When Hilco Trading of North- brook, Ill., bought the steel-making assets at the former RG Steel mill three months ago, the company issued a news release saying it would “do everything possible to find a purchaser for the facility that can operate the hot-mill facility as a going concern.”
But when a decision was made by Hilco to tear down the 1,200-acre facility in Warren, there was no public announcement from Gary Epstein, chief marketing officer for the company. It was Epstein who said in June that Hilco will “run a sale process that will include continuing to market the steel-making complex, vetting and evaluating all offers.”
Like most Mahoning Valley residents, we had our fingers crossed that the hot mill in the southeast area of the complex would attract a buyer. BDM Warren Steel Operations, which sold the former RG Steel facility to Hilco, had agreed to keep the hot mill intact for nine months after it took ownership in September 2012 by buying the mill out of bankruptcy.
The nine months ended in May, about the time BDM Warren, a partnership of C.J. Betters Enterprises of Monaca, Pa., and two businessmen, sold RG to Hilco. The Warren steel-making complex shut down in May 2012, bringing to an end a 100-year-plus operation.
It began in 1902 as Republic Steel Corp., then was purchased by Jones & Laughlin Steel Corp., which subsequently became LTV Steel. In the 1980s, LTV declared bankruptcy and was reorganized as WCI Steel. The Renco Group bought WCI, which filed for bankruptcy in 2002. Six years later, Severstal SA of Russia bought the mill and subsequently sold it to RG Steel in 2010.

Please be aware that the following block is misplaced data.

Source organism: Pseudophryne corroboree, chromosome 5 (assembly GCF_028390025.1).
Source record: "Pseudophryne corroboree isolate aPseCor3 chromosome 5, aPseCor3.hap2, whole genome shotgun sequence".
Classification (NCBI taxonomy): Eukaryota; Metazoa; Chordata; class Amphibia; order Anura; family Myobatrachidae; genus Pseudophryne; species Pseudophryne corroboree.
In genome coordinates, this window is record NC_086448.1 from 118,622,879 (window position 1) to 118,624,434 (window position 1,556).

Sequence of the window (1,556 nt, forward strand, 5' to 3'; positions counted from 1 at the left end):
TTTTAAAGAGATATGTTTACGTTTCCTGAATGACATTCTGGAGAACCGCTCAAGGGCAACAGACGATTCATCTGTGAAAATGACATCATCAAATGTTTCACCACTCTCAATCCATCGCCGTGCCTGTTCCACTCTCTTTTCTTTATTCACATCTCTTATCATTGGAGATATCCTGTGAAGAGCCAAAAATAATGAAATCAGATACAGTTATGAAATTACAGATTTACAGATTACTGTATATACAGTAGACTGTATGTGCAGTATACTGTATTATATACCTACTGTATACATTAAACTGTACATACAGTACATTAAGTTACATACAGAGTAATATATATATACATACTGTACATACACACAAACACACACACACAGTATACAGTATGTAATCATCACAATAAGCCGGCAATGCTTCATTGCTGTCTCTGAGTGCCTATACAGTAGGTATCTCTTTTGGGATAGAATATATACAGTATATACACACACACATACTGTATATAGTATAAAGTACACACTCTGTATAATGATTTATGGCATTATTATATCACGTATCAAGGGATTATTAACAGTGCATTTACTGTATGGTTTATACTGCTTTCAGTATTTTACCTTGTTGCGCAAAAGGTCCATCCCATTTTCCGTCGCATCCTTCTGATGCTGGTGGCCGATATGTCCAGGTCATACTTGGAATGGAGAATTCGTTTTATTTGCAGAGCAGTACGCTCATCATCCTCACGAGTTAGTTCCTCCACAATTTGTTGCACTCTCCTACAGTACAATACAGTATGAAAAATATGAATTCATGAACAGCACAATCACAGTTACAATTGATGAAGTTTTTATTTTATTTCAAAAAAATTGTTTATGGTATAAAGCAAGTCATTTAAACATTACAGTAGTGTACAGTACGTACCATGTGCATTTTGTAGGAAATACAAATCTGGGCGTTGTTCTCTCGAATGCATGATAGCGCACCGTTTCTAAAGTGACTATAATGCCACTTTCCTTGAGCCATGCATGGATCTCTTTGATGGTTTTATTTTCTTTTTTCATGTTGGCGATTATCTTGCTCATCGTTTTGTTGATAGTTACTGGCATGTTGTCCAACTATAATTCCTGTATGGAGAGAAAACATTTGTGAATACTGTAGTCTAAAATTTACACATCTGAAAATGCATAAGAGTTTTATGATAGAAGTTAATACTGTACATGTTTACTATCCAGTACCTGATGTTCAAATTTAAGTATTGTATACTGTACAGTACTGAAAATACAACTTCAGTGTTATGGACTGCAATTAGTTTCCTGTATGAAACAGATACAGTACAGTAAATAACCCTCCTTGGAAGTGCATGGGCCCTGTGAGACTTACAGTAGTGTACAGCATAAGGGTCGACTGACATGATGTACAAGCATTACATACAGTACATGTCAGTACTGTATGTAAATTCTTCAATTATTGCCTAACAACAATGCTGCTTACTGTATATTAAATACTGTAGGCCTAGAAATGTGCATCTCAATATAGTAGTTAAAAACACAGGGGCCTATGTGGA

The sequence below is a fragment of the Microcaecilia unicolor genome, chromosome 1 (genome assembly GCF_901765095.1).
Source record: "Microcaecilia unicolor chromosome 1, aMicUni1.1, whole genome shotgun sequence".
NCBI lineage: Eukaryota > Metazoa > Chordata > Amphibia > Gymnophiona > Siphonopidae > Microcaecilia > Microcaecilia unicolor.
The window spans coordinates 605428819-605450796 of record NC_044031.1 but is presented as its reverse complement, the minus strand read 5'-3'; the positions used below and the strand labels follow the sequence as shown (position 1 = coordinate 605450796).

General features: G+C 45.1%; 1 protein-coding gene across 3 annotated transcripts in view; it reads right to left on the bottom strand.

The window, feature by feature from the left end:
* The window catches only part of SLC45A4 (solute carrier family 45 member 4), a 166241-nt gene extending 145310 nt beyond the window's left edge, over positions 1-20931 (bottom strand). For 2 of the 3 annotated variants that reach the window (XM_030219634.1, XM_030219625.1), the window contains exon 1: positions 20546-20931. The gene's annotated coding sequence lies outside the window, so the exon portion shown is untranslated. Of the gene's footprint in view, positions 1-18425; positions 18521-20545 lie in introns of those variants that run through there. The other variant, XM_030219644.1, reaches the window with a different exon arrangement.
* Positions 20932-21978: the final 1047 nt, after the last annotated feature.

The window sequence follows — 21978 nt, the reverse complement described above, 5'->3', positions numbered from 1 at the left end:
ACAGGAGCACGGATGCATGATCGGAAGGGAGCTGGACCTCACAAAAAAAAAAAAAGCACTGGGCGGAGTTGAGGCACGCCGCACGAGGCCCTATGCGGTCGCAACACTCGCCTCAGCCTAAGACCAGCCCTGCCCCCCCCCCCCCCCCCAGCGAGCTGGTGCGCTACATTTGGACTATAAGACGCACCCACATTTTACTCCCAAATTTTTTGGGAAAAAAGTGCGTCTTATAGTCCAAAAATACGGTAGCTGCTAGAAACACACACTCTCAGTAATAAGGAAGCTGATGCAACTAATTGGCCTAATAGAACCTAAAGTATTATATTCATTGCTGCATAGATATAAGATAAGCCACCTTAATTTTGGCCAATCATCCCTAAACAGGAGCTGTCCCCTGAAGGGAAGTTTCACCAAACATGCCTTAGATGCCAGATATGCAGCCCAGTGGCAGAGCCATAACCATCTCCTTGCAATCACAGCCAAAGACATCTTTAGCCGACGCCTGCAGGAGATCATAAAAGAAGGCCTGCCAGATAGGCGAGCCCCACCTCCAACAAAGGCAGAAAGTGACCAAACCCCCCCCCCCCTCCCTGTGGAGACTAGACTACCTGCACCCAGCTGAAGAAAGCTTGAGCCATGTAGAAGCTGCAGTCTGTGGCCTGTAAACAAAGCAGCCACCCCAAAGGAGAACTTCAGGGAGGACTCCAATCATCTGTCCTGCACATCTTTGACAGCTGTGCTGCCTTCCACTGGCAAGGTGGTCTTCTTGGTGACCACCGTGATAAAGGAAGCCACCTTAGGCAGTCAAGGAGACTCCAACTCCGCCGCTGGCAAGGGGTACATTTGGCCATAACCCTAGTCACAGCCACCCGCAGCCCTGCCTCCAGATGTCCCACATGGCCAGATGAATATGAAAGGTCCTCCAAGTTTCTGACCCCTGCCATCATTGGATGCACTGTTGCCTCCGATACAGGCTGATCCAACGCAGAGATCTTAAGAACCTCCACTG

That year, RG filed for bankruptcy, and BDM Warren took ownership.
Based on the public statements from C.J. Betters during meetings with business and political leaders and steel workers who had lost their jobs — more than 1,000 employees received pink slips — we, along with union leaders in this area, were cautiously optimistic that the hot mill, at least, would get a new lease on life.
“I came from Aliquippa,” Betters said. “I saw the same thing [a closed mill] happen. I know it doesn’t feel good. ... Remember this day. I know what the jobs mean. I get it. If we’re lucky enough to get a restart, perform.”
The workers certainly were ready to perform, and the steelworkers’ union was willing to do whatever was necessary to get the mill back on track.
But with the filing of paperwork and permit applications to demolish all the property at the 1,200-acre facility, it appears another chapter of the Mahoning Valley’s big-steel heyday is ending.
The plans call for the demolition of seven buildings at the cold-mill site, and the hot mill to start coming down in late 2014. It is worth noting that BDM Warren spent about $1 million winterizing the hot mill, but the failure to find a buyer has put it on the chopping block — literally.
Whether there could be a last-minute reprieve is anybody’s guess. Gov. John Kasich, who has touted his administration’s economic development prowess, should send in a team from JobsOhio’s manufacturing division to find out what help the state and federal governments can provide in finding a buyer.
Every effort must be made by the Kasich administration and the administration of President Barack Obama to give the steel mill a fighting chance before it ends up in the trash heap of the Valley’s manufacturing history.